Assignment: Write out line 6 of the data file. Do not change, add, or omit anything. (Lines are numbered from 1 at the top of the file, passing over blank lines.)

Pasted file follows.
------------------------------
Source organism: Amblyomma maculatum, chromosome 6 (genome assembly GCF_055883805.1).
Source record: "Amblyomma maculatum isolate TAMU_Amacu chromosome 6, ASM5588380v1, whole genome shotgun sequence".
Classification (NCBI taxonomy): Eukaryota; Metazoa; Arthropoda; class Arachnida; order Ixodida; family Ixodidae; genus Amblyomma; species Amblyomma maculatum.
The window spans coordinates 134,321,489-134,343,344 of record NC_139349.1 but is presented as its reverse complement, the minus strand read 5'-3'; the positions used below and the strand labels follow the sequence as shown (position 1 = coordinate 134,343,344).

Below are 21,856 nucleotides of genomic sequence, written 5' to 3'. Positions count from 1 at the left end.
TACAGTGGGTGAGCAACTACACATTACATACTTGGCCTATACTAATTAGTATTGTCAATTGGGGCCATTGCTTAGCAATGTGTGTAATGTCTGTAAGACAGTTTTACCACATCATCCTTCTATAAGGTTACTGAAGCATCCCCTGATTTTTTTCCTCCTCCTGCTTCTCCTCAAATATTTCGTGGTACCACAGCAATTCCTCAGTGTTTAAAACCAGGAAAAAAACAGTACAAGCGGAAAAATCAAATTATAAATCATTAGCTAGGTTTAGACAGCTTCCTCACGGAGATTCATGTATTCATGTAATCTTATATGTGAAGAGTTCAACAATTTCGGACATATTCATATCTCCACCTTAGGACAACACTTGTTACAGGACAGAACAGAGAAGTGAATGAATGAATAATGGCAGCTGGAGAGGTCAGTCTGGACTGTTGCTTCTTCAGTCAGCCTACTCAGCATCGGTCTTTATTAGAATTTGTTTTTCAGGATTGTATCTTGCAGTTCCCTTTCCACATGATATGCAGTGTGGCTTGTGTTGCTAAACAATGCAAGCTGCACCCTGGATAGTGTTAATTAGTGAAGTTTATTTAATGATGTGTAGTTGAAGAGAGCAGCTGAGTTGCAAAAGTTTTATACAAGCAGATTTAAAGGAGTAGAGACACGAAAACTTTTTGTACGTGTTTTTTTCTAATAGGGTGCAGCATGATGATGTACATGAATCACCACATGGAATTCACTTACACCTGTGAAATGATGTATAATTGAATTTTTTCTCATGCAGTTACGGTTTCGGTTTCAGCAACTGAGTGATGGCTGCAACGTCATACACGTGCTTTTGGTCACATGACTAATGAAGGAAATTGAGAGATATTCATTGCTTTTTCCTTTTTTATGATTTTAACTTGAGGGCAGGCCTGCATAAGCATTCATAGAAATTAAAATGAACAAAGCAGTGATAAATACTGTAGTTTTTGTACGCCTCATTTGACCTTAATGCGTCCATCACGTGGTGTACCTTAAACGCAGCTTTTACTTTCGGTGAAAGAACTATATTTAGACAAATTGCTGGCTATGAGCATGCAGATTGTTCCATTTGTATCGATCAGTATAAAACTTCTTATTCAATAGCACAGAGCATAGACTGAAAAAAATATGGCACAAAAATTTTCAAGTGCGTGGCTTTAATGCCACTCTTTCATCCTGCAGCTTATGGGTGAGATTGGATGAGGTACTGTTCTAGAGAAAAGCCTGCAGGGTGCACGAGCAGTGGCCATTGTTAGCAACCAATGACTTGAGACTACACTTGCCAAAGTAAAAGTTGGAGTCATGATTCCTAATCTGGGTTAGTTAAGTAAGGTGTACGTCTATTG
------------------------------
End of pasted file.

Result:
TACAGTGGGTGAGCAACTACACATTACATACTTGGCCTATACTAATTAGTATTGTCAATTGGGGCCATTGCTTAGCAATGTGTGTAATGTCTGTAAGACAGTTTTACCACATCATCCTTCTATAAGGTTACTGAAGCATCCCCTGATTTTTTTCCTCCTCCTGCTTCTCCTCAAATATTTCGTGGTACCACAGCAATTCCTCAGTGTTTAAAACCAGGAAAAAAACAGTACAAGCGGAAAAATCAAATTATAAATCATTAGCTAGGTTTAGACAGCTTCCTCACGGAGATTCATGTATTCATGTAATCTTATATGTGAAGAGTTCAACAATTTCGGACATATTCATATCTCCACCTTAGGACAACACTTGTTACAGGACAGAACAGAGAAGTGAATGAATGAATAATGGCAGCTGGAGAGGTCAGTCTGGACTGTTGCTTCTTCAGTCAGCCTACTCAGCATCGGTCTTTATTAGAATTTGTTTTTCAGGATTGTATCTTGCAGTTCCCTTTCCACATGATATGCAGTGTGGCTTGTGTTGCTAAACAATGCAAGCTGCACCCTGGATAGTGTTAATTAGTGAAGTTTATTTAATGATGTGTAGTTGAAGAGAGCAGCTGAGTTGCAAAAGTTTTATACAAGCAGATTTAAAGGAGTAGAGACACGAAAACTTTTTGTACGTGTTTTTTTCTAATAGGGTGCAGCATGATGATGTACATGAATCACCACATGGAATTCACTTACACCTGTGAAATGATGTATAATTGAATTTTTTCTCATGCAGTTACGGTTTCGGTTTCAGCAACTGAGTGATGGCTGCAACGTCATACACGTGCTTTTGGTCACATGACTAATGAAGGAAATTGAGAGATATTCATTGCTTTTTCCTTTTTTATGATTTTAACTTGAGGGCAGGCCTGCATAAGCATTCATAGAAATTAAAATGAACAAAGCAGTGATAAATACTGTAGTTTTTGTACGCCTCATTTGACCTTAATGCGTCCATCACGTGGTGTACCTTAAACGCAGCTTTTACTTTCGGTGAAAGAACTATATTTAGACAAATTGCTGGCTATGAGCATGCAGATTGTTCCATTTGTATCGATCAGTATAAAACTTCTTATTCAATAGCACAGAGCATAGACTGAAAAAAATATGGCACAAAAATTTTCAAGTGCGTGGCTTTAATGCCACTCTTTCATCCTGCAGCTTATGGGTGAGATTGGATGAGGTACTGTTCTAGAGAAAAGCCTGCAGGGTGCACGAGCAGTGGCCATTGTTAGCAACCAATGACTTGAGACTACACTTGCCAAAGTAAAAGTTGGAGTCATGATTCCTAATCTGGGTTAGTTAAGTAAGGTGTACGTCTATTG